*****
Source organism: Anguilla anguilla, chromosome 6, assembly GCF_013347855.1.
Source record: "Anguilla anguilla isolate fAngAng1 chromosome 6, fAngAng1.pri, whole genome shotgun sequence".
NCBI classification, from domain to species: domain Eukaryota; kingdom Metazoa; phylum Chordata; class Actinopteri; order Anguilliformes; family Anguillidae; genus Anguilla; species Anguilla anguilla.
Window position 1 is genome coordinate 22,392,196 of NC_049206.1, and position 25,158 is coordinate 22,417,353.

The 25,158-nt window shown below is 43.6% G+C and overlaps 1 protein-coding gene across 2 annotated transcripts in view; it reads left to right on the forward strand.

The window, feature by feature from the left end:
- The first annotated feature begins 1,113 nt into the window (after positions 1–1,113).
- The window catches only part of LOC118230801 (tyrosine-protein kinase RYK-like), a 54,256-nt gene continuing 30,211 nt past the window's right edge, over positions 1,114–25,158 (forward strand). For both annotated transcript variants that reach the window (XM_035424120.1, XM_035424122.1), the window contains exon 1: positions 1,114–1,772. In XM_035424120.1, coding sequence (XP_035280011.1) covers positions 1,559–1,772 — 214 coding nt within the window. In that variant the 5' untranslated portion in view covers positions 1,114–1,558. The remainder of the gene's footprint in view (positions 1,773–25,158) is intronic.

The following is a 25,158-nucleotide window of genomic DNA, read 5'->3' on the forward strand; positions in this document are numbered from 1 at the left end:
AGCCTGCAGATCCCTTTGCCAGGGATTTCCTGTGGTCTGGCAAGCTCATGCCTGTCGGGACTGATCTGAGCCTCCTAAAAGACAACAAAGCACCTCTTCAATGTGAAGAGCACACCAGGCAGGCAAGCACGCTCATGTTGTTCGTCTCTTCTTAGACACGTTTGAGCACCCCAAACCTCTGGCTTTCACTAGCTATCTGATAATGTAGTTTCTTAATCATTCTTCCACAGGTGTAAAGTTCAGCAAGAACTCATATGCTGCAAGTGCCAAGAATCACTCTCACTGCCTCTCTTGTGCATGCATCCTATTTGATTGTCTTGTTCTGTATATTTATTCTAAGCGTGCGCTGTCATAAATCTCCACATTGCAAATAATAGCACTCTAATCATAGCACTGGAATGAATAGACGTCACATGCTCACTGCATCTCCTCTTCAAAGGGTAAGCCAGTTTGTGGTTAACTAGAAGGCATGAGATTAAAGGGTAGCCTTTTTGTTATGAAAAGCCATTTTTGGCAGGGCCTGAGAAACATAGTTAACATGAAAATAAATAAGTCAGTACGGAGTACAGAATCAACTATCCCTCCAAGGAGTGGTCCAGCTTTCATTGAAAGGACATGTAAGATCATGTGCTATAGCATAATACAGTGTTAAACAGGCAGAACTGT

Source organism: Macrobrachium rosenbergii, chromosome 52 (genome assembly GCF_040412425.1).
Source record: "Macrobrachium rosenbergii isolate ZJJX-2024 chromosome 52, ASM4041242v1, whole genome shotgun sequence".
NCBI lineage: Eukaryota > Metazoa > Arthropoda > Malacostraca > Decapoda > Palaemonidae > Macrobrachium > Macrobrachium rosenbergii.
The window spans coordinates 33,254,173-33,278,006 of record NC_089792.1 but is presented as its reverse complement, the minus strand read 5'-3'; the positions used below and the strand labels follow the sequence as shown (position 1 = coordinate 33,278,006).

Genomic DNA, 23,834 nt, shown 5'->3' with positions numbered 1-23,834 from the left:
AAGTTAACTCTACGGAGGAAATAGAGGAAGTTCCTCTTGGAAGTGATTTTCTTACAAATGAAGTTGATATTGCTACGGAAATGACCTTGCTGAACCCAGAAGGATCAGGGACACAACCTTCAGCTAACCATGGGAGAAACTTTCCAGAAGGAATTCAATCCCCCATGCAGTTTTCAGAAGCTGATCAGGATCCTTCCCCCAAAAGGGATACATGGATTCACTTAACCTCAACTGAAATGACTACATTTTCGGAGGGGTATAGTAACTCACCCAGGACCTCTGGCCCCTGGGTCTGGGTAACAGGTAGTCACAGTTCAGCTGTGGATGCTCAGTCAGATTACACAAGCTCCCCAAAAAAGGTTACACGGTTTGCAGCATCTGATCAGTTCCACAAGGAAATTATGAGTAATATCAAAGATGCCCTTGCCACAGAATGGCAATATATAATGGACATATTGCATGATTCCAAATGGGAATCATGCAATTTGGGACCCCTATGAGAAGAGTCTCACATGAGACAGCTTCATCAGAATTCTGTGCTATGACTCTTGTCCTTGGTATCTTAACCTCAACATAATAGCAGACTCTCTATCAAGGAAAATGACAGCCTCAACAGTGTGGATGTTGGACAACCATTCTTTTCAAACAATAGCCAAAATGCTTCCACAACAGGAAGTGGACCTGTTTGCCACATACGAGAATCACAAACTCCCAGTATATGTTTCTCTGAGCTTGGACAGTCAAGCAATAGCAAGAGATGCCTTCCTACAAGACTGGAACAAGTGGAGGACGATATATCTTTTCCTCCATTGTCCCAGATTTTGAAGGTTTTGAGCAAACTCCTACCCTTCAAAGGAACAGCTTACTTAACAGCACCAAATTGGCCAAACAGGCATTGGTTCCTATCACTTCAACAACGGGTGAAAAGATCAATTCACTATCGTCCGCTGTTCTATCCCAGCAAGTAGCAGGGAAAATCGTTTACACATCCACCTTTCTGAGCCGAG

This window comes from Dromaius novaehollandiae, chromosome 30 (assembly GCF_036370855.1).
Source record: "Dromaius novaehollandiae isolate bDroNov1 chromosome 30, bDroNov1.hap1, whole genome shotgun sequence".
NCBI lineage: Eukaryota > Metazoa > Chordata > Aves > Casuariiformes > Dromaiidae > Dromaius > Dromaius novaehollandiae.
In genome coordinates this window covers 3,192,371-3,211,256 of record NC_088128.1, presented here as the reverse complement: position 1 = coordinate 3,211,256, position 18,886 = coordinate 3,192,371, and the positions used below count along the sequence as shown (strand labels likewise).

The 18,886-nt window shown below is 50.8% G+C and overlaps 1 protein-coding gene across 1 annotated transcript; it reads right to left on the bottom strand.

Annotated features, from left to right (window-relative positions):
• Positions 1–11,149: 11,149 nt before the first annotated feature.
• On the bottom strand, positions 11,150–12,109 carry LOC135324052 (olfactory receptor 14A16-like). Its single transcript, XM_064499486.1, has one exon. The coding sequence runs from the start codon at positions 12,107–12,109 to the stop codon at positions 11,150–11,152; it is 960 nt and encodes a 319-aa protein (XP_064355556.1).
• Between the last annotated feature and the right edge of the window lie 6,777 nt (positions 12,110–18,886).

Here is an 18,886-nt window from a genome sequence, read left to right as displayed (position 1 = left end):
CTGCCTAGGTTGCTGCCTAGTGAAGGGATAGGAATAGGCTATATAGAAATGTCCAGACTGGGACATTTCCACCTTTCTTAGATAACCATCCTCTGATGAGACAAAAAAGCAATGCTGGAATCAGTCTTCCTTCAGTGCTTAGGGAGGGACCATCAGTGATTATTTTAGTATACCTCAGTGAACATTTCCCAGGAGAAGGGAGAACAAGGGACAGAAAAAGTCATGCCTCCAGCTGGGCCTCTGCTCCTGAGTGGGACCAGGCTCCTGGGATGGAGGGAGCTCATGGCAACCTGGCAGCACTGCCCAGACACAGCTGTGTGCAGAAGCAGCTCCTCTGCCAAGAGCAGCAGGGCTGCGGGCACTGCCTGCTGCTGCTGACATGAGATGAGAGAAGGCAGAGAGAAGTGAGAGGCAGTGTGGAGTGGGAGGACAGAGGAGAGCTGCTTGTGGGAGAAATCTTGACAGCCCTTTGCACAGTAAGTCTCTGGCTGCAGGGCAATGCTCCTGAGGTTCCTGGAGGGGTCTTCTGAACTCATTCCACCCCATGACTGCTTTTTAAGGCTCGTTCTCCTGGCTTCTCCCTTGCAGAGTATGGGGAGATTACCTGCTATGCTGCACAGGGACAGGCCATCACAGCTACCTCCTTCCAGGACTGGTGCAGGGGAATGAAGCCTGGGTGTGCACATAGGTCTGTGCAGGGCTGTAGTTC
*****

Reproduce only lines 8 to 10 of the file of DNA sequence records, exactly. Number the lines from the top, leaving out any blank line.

- The window catches only part of LOC118230801 (tyrosine-protein kinase RYK-like), a 54,256-nt gene continuing 30,211 nt past the window's right edge, over positions 1,114–25,158 (forward strand). For both annotated transcript variants that reach the window (XM_035424120.1, XM_035424122.1), the window contains exon 1: positions 1,114–1,772. In XM_035424120.1, coding sequence (XP_035280011.1) covers positions 1,559–1,772 — 214 coding nt within the window. In that variant the 5' untranslated portion in view covers positions 1,114–1,558. The remainder of the gene's footprint in view (positions 1,773–25,158) is intronic.

The following is a 25,158-nucleotide window of genomic DNA, read 5'->3' on the forward strand; positions in this document are numbered from 1 at the left end:
AGCCTGCAGATCCCTTTGCCAGGGATTTCCTGTGGTCTGGCAAGCTCATGCCTGTCGGGACTGATCTGAGCCTCCTAAAAGACAACAAAGCACCTCTTCAATGTGAAGAGCACACCAGGCAGGCAAGCACGCTCATGTTGTTCGTCTCTTCTTAGACACGTTTGAGCACCCCAAACCTCTGGCTTTCACTAGCTATCTGATAATGTAGTTTCTTAATCATTCTTCCACAGGTGTAAAGTTCAGCAAGAACTCATATGCTGCAAGTGCCAAGAATCACTCTCACTGCCTCTCTTGTGCATGCATCCTATTTGATTGTCTTGTTCTGTATATTTATTCTAAGCGTGCGCTGTCATAAATCTCCACATTGCAAATAATAGCACTCTAATCATAGCACTGGAATGAATAGACGTCACATGCTCACTGCATCTCCTCTTCAAAGGGTAAGCCAGTTTGTGGTTAACTAGAAGGCATGAGATTAAAGGGTAGCCTTTTTGTTATGAAAAGCCATTTTTGGCAGGGCCTGAGAAACATAGTTAACATGAAAATAAATAAGTCAGTACGGAGTACAGAATCAACTATCCCTCCAAGGAGTGGTCCAGCTTTCATTGAAAGGACATGTAAGATCATGTGCTATAGCATAATACAGTGTTAAACAGGCAGAACTGT